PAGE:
“India” and “Bharat” may be the same geographical entity, but they are two different notional ones. “India” is that entity which is at the cusp of a digital revolution while “Bharat” is largely rural, traditional and remote, away from the upswing of technology and world-class urban standards. The biggest challenge for India’s governmental institutions is to bridge the gap between these two worlds and take all 125 crore citizens forward to better socio-economic scenarios.
The Cashless Economy Idea
India has been taking strides towards becoming a cashless economy. The demonetization of high currency bills meant a giant surge in online payments, digital transactions and credit and debit card usage. Digital wallets like Paytm showed a growth of more than 200% in the months following the move. Thanks to India’s vast number of Smartphone users, digital payments are now becoming much more common even in rural and semi-rural areas.
The NPCI (National Payments Corporation of India) is devoted to push India’s population to shift monetary transactions online. Two of the biggest schemes introduced to facilitate this move are UPI (Unified Payments Interface) and BHIM (Bharat Interface for Money). UPI powers several bank accounts within a single application, aimed at making inter-bank transfers easier. BHIM is one such application initiative working with UPI applications, which allows fast and easy bank transfers through a secure network. These endeavors seek to bring the rural population onto digital payment platforms using their Smartphones.
One of the major barriers to India’s digital revolution is linguistics. Different regions of the country have different local languages. Barring the metropolis cities, English is not spoken by the majority in most places. Educated men and women in inner states are not comfortable with the English language, leading to the problem of personalization of services. Small business owners, local startups and small-town professionals stand to benefit the most from digital payment systems – but a large chunk of them opt out because they cannot follow English instructions. Revenues of vernacular language newspapers constitute nearly 70% of the market, showing just how prevalent regional languages are.
Another issue slowing down the online train is security threats. A Business Today report found a whopping 88 percent Indians are concerned about the security of online transactions and over 25% refrain from using digital platforms for fear of fraud. New internet users are hesitant about putting their data online because of the possibility of malicious attacks. For the cashless economy model to succeed, India has to beef up its security systems and ensure user data is not compromised. An important step in bringing “India” and “Bharat” closer is the assurance that any person’s money remains in their own control only.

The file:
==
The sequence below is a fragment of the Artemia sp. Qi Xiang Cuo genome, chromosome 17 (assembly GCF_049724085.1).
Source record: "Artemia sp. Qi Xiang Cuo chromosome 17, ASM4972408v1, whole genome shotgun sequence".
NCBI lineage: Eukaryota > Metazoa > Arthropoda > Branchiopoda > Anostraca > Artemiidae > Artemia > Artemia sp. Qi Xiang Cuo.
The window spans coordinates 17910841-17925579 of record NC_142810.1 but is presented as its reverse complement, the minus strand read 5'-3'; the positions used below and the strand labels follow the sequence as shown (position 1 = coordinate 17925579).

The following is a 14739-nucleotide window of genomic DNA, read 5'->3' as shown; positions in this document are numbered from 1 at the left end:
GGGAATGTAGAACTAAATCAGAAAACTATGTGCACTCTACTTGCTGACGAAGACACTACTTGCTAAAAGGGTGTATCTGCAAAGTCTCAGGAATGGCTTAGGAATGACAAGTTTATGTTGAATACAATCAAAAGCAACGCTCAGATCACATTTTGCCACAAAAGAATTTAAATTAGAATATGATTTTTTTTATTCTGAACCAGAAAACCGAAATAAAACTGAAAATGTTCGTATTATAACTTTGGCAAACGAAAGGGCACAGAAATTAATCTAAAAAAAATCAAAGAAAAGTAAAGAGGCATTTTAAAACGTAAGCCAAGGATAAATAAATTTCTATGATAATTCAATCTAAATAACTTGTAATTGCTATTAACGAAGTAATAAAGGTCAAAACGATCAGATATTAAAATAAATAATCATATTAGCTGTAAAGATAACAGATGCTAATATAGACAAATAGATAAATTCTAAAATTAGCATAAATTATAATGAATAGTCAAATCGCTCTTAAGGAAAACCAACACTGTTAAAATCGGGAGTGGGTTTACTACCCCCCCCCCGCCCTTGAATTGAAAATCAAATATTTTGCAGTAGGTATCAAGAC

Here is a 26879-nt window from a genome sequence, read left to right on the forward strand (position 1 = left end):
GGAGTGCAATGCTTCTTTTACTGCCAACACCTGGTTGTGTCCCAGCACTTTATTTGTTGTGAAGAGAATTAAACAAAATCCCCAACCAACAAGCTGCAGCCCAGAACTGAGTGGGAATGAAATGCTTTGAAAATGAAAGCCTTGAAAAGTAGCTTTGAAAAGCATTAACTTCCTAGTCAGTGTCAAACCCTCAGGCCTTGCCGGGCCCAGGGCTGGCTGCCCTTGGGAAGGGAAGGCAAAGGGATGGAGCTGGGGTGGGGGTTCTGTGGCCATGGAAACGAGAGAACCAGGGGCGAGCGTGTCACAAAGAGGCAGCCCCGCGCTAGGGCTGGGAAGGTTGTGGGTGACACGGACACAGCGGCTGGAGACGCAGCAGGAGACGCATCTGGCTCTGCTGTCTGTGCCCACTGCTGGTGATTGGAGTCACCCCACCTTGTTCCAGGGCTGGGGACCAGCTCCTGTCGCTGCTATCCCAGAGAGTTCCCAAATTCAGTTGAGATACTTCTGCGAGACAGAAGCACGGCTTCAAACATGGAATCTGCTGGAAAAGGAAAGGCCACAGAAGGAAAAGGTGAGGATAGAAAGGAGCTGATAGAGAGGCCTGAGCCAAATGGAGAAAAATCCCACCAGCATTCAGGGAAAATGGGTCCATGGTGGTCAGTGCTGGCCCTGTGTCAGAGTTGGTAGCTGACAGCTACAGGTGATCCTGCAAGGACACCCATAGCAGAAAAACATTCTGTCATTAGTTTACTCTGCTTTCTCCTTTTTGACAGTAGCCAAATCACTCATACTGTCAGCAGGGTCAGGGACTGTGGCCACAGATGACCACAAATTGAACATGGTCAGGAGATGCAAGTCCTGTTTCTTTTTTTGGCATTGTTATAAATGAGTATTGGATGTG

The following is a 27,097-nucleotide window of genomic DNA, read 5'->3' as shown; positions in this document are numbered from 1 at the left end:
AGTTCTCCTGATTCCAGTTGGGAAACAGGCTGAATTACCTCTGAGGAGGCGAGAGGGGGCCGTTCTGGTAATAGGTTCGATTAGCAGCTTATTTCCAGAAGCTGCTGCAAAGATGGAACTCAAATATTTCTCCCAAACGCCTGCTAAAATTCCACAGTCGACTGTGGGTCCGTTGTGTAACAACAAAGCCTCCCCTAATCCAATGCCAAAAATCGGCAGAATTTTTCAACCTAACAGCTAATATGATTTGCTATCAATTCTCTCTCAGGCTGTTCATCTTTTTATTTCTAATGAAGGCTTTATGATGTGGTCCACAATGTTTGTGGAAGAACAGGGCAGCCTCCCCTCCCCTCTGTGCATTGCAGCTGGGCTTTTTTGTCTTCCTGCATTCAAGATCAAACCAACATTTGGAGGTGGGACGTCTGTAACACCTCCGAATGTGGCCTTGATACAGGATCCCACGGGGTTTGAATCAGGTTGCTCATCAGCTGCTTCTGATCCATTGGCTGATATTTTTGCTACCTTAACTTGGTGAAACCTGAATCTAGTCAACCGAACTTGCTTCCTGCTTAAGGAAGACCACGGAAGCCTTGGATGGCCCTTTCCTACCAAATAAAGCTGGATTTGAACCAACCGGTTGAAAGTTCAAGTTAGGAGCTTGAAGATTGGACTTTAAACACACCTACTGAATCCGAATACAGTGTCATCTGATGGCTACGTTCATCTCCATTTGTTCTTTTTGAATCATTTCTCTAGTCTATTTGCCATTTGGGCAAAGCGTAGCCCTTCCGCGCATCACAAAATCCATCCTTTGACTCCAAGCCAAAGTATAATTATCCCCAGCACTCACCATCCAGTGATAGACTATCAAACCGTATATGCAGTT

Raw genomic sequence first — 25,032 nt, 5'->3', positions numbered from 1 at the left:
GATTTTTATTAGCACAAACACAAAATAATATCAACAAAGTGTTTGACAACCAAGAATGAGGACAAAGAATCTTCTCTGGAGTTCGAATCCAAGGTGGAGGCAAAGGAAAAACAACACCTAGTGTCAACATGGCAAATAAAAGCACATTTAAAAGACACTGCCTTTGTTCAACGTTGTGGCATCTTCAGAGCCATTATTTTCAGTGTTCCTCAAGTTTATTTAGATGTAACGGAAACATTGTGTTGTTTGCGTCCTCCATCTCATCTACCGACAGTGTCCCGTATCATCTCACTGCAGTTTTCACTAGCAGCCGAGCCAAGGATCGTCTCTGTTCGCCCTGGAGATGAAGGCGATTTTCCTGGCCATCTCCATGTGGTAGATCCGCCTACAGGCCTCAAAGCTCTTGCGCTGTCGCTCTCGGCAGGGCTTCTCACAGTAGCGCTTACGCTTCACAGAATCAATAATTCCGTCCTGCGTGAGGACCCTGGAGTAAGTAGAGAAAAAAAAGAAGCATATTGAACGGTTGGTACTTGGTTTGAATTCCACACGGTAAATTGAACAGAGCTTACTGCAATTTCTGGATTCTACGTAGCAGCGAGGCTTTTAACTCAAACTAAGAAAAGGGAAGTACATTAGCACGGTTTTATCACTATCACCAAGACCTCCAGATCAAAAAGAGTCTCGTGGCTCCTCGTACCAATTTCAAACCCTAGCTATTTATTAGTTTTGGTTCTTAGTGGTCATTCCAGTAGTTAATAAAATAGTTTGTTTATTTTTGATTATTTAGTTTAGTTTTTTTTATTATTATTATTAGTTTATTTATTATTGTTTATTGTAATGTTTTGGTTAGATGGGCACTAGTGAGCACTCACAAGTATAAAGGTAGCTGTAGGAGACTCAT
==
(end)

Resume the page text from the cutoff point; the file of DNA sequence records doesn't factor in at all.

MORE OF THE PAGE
The Way Forward
The dream of digital India is powered by technological advancements that not only put India on the world map, but also cater to every area in the country. Large-scale efforts need to be made with more local outreach for the movement to have the desired effect. Initiatives have to be taken to implement digital transactions in rural areas and remote regions. Web literacy is the need of the hour. Indian internet users need to know how money transfer can be done online, how such transactions can be made securely, what the benefits of such a practice are, and how digital payment will make their lives easier.
We have options like PayTM and Mobikwik to pay taxi fares, and buy stuff from local shops. Thanks to such wallets, Cab drivers, maids and even grocery shop owners have embraced the digital way of life and are keeping track of their payments. With zero balance systems and high rates of interests, Payment Banks PayTM, Airtel and India Post, have made life easier for many Indian citizens. Visa and MasterCard joining hands for BharatQR, only in India, is a new milestone achieved in the history of cashless economy in India. Thus, the QR codes eliminates the need of card swipes, or reading instructions to make payment for that matter. Just a scan with the merchant’s code and you are done with the payment. So, we expect more people who complained about being unable to pay through apps, for the language barrier or being unable to follow instructions at all, have a solution here.
Brands and marketers are creating content in different vernacular languages to target specific regions of the country. With the number of vernacular internet users on the rise, more and more vernacular apps are gaining popularity, and other companies are enabling language options on their primarily English apps. This is indicative of a desire to capture the huge Indian internet user market, and has worked wonders for the digital payments industry thus far.
The Fintegrate Zone Conclave 2018
India’s FinTech growth story is still nascent, but remarkable. The Fintegrate Zone Conclave chronicles the journey so far and talks about the road ahead. India’s largest FinTech conclave – Fintegrate Zone 2018, will be held in Mumbai from 27th February to 1st March. The conference will be a landmark event in business education, with experts from various sectors talking of their experiences and sharing ideas for a brighter future. You can be a part of this enriching experience too.
Click here to book your seats and be a part of this enriching experience. For more details
take a look at Fintegrate Zone’s website at http://fintegrate.zone/ and follow them on
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